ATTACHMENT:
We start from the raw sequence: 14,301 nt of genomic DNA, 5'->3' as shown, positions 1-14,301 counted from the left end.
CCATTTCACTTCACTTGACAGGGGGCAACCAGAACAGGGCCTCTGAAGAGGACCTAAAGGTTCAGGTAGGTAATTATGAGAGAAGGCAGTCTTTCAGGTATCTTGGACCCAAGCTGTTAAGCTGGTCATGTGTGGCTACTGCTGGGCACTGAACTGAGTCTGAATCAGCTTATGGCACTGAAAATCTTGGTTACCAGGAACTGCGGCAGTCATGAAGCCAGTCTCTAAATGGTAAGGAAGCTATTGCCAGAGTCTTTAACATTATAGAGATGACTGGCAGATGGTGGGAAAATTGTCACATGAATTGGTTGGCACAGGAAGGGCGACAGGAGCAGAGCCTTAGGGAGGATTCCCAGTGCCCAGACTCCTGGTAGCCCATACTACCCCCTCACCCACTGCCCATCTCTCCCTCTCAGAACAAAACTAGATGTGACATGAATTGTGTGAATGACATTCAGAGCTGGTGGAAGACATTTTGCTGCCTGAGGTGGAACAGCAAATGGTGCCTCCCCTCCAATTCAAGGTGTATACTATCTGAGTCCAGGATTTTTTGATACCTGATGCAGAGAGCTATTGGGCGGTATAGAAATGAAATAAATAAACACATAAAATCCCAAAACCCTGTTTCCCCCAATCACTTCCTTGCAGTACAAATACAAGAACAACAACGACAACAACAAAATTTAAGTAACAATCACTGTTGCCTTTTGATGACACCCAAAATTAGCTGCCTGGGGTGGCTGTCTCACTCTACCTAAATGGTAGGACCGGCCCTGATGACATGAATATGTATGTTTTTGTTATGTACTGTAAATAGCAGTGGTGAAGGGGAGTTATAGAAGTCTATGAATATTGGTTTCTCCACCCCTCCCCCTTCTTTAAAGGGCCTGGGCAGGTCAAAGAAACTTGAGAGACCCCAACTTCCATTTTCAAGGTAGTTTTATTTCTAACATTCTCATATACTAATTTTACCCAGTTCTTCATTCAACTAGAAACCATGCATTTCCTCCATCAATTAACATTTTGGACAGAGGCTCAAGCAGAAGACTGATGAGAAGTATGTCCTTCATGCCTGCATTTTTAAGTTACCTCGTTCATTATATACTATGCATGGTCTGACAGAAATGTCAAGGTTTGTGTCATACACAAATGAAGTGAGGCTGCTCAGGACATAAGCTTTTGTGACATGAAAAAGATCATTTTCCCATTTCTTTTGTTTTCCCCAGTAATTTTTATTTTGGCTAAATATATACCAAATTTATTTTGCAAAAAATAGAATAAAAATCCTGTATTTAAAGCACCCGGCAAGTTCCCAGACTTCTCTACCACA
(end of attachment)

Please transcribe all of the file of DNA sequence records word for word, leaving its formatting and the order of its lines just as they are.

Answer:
We start from the raw sequence: 14,301 nt of genomic DNA, 5'->3' as shown, positions 1-14,301 counted from the left end.
CCATTTCACTTCACTTGACAGGGGGCAACCAGAACAGGGCCTCTGAAGAGGACCTAAAGGTTCAGGTAGGTAATTATGAGAGAAGGCAGTCTTTCAGGTATCTTGGACCCAAGCTGTTAAGCTGGTCATGTGTGGCTACTGCTGGGCACTGAACTGAGTCTGAATCAGCTTATGGCACTGAAAATCTTGGTTACCAGGAACTGCGGCAGTCATGAAGCCAGTCTCTAAATGGTAAGGAAGCTATTGCCAGAGTCTTTAACATTATAGAGATGACTGGCAGATGGTGGGAAAATTGTCACATGAATTGGTTGGCACAGGAAGGGCGACAGGAGCAGAGCCTTAGGGAGGATTCCCAGTGCCCAGACTCCTGGTAGCCCATACTACCCCCTCACCCACTGCCCATCTCTCCCTCTCAGAACAAAACTAGATGTGACATGAATTGTGTGAATGACATTCAGAGCTGGTGGAAGACATTTTGCTGCCTGAGGTGGAACAGCAAATGGTGCCTCCCCTCCAATTCAAGGTGTATACTATCTGAGTCCAGGATTTTTTGATACCTGATGCAGAGAGCTATTGGGCGGTATAGAAATGAAATAAATAAACACATAAAATCCCAAAACCCTGTTTCCCCCAATCACTTCCTTGCAGTACAAATACAAGAACAACAACGACAACAACAAAATTTAAGTAACAATCACTGTTGCCTTTTGATGACACCCAAAATTAGCTGCCTGGGGTGGCTGTCTCACTCTACCTAAATGGTAGGACCGGCCCTGATGACATGAATATGTATGTTTTTGTTATGTACTGTAAATAGCAGTGGTGAAGGGGAGTTATAGAAGTCTATGAATATTGGTTTCTCCACCCCTCCCCCTTCTTTAAAGGGCCTGGGCAGGTCAAAGAAACTTGAGAGACCCCAACTTCCATTTTCAAGGTAGTTTTATTTCTAACATTCTCATATACTAATTTTACCCAGTTCTTCATTCAACTAGAAACCATGCATTTCCTCCATCAATTAACATTTTGGACAGAGGCTCAAGCAGAAGACTGATGAGAAGTATGTCCTTCATGCCTGCATTTTTAAGTTACCTCGTTCATTATATACTATGCATGGTCTGACAGAAATGTCAAGGTTTGTGTCATACACAAATGAAGTGAGGCTGCTCAGGACATAAGCTTTTGTGACATGAAAAAGATCATTTTCCCATTTCTTTTGTTTTCCCCAGTAATTTTTATTTTGGCTAAATATATACCAAATTTATTTTGCAAAAAATAGAATAAAAATCCTGTATTTAAAGCACCCGGCAAGTTCCCAGACTTCTCTACCACA